ABN Amro Traders Catch Market Off Guard on Air France-KLM Stake

(Bloomberg) -- The Netherlands amassed 680 million euros ($775 million) of Air France-KLM shares in five trading sessions, without anyone noticing there was a big mystery buyer in the market.

An average of 15.7 million shares of Air France-KLM changed hands daily as the Dutch state was buying, according to data compiled by Bloomberg. That’s more than five times the daily average in the three months before the purchases. The share price jumped 23 percent over that period.

ABN Amro Traders Catch Market Off Guard on Air France-KLM Stake

Speed was key in getting the trades done before anyone noticed. ABN Amro Group NV, a bank that’s been state-controlled since it was bailed out in the financial crisis, started the buying spree on behalf of the government on Feb. 20 through open-market purchases and via private transactions, Finance Minister Wopke Hoekstra wrote in a letter to Parliament.

“Given the extremely price-sensitive nature of this transaction, for the company itself and for the shareholders, and the desire of the government to build the desired interest in a short time, it was not possible to share the exact time of purchase,” he wrote. “The public pre-announcement of such a transaction would make it difficult to quickly build up a shareholding.”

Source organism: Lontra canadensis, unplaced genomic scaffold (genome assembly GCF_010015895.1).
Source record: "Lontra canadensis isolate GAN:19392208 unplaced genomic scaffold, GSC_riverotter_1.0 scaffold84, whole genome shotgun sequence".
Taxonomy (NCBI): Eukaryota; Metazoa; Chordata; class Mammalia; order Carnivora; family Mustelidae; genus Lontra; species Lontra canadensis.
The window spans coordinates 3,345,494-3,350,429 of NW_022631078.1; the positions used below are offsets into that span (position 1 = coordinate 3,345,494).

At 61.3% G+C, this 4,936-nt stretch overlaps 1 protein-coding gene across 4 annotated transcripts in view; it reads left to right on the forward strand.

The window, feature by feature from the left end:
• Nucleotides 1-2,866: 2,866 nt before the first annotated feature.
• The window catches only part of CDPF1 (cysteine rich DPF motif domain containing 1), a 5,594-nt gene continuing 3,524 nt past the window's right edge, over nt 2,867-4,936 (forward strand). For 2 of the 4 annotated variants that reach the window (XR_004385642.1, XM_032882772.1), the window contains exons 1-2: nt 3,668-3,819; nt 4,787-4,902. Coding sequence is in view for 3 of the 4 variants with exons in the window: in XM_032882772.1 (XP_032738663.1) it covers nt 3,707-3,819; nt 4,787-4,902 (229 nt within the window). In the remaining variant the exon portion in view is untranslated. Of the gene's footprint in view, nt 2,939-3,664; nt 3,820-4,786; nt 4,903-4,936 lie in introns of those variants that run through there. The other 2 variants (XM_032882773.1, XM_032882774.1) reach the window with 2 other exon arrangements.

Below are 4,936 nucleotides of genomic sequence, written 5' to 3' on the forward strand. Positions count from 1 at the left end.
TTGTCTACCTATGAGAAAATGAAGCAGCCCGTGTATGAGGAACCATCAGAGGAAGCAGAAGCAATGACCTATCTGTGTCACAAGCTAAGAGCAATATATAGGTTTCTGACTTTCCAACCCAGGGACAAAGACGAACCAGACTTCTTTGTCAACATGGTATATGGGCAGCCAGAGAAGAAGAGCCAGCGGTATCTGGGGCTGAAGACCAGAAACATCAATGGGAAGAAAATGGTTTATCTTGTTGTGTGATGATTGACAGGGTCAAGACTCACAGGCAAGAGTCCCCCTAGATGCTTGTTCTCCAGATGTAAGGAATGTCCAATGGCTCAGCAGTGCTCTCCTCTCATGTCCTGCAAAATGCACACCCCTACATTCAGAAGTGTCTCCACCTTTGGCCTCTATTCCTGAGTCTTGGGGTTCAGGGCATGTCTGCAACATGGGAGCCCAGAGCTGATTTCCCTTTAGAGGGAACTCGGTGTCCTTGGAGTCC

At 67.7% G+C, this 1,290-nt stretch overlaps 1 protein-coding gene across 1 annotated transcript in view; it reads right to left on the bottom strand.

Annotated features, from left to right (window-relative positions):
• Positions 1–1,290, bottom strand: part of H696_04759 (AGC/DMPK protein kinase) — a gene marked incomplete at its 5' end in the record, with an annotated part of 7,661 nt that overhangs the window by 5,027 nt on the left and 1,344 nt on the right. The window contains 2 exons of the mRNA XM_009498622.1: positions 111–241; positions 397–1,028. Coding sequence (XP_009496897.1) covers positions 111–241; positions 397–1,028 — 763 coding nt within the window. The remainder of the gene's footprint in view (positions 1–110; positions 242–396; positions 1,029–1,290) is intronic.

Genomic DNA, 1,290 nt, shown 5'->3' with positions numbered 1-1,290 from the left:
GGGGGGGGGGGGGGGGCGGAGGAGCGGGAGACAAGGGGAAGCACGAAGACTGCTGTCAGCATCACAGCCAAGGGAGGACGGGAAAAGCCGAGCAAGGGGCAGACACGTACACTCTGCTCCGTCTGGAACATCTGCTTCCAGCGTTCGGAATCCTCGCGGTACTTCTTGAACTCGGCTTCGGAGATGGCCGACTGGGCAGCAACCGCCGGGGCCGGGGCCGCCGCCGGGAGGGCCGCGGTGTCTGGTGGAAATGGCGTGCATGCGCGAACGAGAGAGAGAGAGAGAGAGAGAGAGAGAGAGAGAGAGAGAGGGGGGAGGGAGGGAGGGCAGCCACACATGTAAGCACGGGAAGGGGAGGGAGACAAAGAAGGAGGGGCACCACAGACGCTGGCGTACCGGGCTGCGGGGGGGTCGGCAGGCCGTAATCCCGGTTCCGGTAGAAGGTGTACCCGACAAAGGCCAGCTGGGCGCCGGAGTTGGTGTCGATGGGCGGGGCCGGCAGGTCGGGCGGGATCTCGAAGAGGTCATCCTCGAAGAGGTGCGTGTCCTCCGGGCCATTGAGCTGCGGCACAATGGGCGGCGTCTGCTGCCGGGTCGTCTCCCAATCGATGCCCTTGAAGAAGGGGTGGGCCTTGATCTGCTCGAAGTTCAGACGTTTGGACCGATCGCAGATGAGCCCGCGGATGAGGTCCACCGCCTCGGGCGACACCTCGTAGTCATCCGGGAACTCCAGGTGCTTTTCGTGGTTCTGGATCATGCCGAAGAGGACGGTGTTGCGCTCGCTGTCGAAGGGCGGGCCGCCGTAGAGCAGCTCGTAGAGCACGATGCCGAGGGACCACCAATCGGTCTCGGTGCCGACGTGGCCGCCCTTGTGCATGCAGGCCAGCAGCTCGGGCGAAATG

ABN Amro Traders Catch Market Off Guard on Air France-KLM Stake

The purchases complied with French and Dutch market regulations, he said. There’s a duty to disclose in two weeks when amassing a 0.5 percent stake or larger, and to report in four days when a holding exceeds 5 percent, he said. An ABN Amro spokesman declined to comment on the trades.

The purchases will give the Dutch state needed influence in the future of the company’s Dutch arm, KLM, Hoekstra said. France owns 14 percent of Air France-KLM. French President Emmanuel Macron and his government were notified just before the Netherlands announced the purchase at a Tuesday evening news conference, the finance minister said.

“I don’t want to make any further comments about the conversations we had because I don’t think that’s decent,” Hoekstra said.

One reason the volume and price surge may not have triggered speculation about a big buyer in the market: They came amid a flurry of good news for the Paris-based company, the kinds of developments that would encourage such buying.

Air France-KLM Chief Executive Officer Ben Smith had just calmed unrest at the company’s Dutch arm. Smith, who’s been in the job five months, also had managed to secure key pay deals with ground crew, flight attendants and the carrier’s powerful French pilots.

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